Brookfield will complete a comprehensive overhaul of its computer systems this spring, setting the stage for online recreation registration and more.
Village trustees on March 11 are expected to approve spending a little less than $26,000 to purchase new computer software for the Brookfield Recreation Department, which has been working with a homemade database system. The database system was created after the village’s ancient IBM mainframe computer suffered a catastrophic failure last July.
The software is coming from a company called Vermont Systems, whose products are widely used by recreation departments and park districts throughout the area, including Riverside and North Riverside.
“They meet and exceed all our needs, and it leaves us room to grow,” Arlene Rovner, a recreation department employee, told trustees at the village board meeting on Feb. 25.
The installation of the software will wrap up a near half-million-dollar technology infrastructure project in village hall. Brookfield began migrating from its old mainframe system more than a year ago with the installation of new financial management software.
While the new software training and implementation was expected to take about 10 months, the schedule was squeezed after the mainframe blew last July. By last fall, the only piece not yet in place was the recreation department.
Village trustees on March 11 are expected to waive the competitive bidding process and accept Vermont Systems’ proposal, one of five software proposals reviewed by staff.
“I think, bottom line, is we’ve come a long way,” said Keith Sbiral, Brookfield’s assistant village manager who led the technology effort.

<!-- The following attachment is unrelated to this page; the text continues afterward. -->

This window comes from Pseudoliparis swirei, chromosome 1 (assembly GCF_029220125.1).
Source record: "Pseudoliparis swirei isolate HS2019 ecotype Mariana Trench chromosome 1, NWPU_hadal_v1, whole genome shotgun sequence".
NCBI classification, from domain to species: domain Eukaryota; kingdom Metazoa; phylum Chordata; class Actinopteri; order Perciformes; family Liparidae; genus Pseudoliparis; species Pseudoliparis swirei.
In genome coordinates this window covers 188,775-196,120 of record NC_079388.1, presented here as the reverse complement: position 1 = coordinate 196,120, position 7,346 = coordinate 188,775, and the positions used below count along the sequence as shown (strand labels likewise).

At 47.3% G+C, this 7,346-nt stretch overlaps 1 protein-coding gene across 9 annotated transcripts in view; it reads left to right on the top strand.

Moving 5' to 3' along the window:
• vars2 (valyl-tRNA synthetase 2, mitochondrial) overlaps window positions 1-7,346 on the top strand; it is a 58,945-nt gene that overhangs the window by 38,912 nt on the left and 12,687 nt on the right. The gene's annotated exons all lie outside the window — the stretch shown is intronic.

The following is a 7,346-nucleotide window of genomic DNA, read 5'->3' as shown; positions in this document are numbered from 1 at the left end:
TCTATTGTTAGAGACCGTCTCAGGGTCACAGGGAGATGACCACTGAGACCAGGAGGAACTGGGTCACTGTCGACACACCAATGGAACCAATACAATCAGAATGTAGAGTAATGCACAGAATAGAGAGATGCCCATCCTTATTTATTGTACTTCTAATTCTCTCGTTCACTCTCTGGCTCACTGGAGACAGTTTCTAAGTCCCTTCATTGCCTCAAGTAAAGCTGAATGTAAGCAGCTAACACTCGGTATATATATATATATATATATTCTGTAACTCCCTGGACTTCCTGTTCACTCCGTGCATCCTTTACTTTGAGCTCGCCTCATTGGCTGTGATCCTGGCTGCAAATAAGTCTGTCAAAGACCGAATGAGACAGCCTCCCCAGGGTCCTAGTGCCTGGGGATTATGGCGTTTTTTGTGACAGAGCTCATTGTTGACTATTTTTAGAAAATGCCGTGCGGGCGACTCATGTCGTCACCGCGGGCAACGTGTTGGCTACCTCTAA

Sbiral said he hopes to get the software installed prior to the summer recreation registration period so residents can begin to sign up for classes and programs online. The software will also be integrated with the village’s financial management software, meaning residents will be able to pay for programs online as well.
Brookfield will get rid of the state of Illinois’ e-pay program, which it currently uses to take online payments. That means residents will no longer have to pay an additional fee to pay online and residents will also be able to use Visa cards to pay online, something e-pay didn’t offer.
“The biggest thing here is the integration with the finance department,” said Sbiral. “The ability to pay with a credit card online is key,” Sbiral said.
The new online payment function will be fully integrated by early summer, said Sbiral. In addition to paying for recreation registration, residents will also be able to pay online for water bills, vehicle stickers, permits and fines.
Recreation department staff will also now be able to track not just program registration online but everything from field scheduling to picnic permits, insurance and liquor license information and park maintenance.
“It will be far easier to do and easier to eliminate conflicts,” said Sbiral.
The implementation of the recreation software will also allow the village to provide other online tools for residents, said Sbiral, including the ability to report nuisance issues such as burned-out streetlights and potholes and will provide a way for residents to track the village’s progress on getting those issues fixed.
“This will make things so much more efficient, so much simpler,” said Sbiral. “Once we get the interaction with residents in place, they’ll really notice the difference.”